Pictured above: the Blue Ranger, Billy Cranston.

9. Like his character, actor R.J. Mitte has cerebral palsy in real life.

Mitte suffers from a milder form of C.P., however, and had to learn to walk on crutches and over-slur his speech for his role as Walt Jr.

10. An actual DEA agent taught the “Breaking Bad” cast and crew how to make meth.

Additionally, actor Bryan Cranston was instructed by an actual chemistry professor for his role as Walter White.

11. Walt’s flustered pizza toss in season three was done in one take.

Nailed it.

12. It costs $3 million to shoot one episode.

That brings a typical 13-episode season somewhere in the ballpark of $40 million dollars.

13. Every “yo” and “bitch” is in the script.

According to actor Matt Jones, a typical shoot is 99% scripted and 1% improvisation.

14. Aaron Paul was a contestant on “The Price Is Right.”

While he was working at the Gap, no less. Paul even made it to the Showcase Showdown, but overbid by $132.

15. Saul Goodman = “S’all Good, Man”

And he has one hell of a website.

16. That’s the chemical formula for methamphetamine.

C10H15N, with a molecular weight of 149.24. Chemistry, bitch.

17. Both Bryan Cranston and Dean Norris appeared in “Little Miss Sunshine.”

Cranston as the flaky Stan Grossman, and Norris as State Trooper McCleary.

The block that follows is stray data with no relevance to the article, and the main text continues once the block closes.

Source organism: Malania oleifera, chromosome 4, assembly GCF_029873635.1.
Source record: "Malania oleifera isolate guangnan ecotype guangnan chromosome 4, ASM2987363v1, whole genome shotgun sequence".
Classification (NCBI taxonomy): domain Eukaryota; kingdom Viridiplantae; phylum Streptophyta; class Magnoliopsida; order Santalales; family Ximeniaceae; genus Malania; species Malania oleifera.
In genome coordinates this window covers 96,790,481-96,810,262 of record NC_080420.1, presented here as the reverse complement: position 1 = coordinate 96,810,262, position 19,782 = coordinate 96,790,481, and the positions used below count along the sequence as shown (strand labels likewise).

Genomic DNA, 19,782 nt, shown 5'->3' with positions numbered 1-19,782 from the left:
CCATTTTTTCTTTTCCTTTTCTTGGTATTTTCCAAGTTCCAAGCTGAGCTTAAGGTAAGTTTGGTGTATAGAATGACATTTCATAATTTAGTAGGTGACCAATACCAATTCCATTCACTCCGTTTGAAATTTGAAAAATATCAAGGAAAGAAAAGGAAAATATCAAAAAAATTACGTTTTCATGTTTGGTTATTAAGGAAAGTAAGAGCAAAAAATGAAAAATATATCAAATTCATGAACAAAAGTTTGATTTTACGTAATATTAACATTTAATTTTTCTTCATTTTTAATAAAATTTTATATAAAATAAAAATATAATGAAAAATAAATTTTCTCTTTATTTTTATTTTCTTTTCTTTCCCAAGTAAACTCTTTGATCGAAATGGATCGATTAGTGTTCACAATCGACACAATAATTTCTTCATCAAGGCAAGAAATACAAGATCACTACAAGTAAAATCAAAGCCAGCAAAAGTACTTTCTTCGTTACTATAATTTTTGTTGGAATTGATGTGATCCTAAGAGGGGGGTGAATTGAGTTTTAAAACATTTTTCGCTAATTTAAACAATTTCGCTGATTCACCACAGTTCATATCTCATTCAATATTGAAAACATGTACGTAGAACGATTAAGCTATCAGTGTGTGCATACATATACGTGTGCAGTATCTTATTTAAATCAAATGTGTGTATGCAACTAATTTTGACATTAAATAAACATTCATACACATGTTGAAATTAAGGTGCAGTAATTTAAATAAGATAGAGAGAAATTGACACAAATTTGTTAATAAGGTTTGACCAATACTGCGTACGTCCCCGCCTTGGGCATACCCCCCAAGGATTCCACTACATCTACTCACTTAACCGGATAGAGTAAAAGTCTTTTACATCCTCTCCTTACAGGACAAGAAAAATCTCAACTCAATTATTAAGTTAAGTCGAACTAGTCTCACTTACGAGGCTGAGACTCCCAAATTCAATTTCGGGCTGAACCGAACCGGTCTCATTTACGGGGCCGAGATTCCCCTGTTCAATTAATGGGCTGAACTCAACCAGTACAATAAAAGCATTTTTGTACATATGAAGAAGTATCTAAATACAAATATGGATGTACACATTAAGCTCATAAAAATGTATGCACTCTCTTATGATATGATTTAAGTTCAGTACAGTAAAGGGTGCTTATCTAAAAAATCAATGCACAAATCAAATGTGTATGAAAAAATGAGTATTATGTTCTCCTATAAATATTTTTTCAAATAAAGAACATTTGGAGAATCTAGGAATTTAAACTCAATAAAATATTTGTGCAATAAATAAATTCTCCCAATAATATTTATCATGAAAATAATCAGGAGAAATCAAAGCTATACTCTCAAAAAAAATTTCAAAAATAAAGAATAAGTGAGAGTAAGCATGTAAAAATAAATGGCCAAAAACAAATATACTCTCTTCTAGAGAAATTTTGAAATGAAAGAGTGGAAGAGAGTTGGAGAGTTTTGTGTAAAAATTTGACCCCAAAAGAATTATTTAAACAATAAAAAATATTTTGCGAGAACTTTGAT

18. Pregnant Skyler was actually pregnant Marie in season two.

This one’s a little tricky: actress Betsy Brandt, aka Marie Schrader, was pregnant in real life during the second season’s shoot. For authenticity’s sake, the scenes centered on fictional sister Skyler White’s bare belly were actually close-ups of Betsy.

19. Only one of The Cousins had ever acted before.

Between real-life twins Luis and Daniel Moncada, only Luis had acted professionally, but both grew up in and around actual gangs that were not unlike their characters’ cartel. Luis even has several tattoos that had to be covered up for the show, including “F*CK” and “YOU” on his left and right eyelids.

20. Dean Norris played Tony in “Total Recall.”

It’s a far cry from DEA Agent Hank Schrader.

21. SaveWalterWhite.com is a real website.

iStockphoto Collage_Best / Getty Images / Via savewalterwhite.com

And the donation button links off to the real-life National Cancer Coalition.

22. The “Walking Dead” crew helped out with Gus Fring’s death in “Face Off.”

It never hurts to have a team of zombie special effects specialists in the office next-door. Gus’s Two-Face moment was actually a composite of two completely separate shots — the explosion and Gus’s reveal — with a 3D sculpture of the drug czar’s destroyed head digitally melded onto the film.

23. Number of times Walt’s windshield has been busted: four.

That factors in at one windshield per season so far.

24. Actor Giancarlo Esposito is part chicken.

When you think “chicken,” think Los Pollos Hermanos.

25. The infamous “Box Cutter” scene took 26 shots to film.

And that was only on one angle — there were many, many more.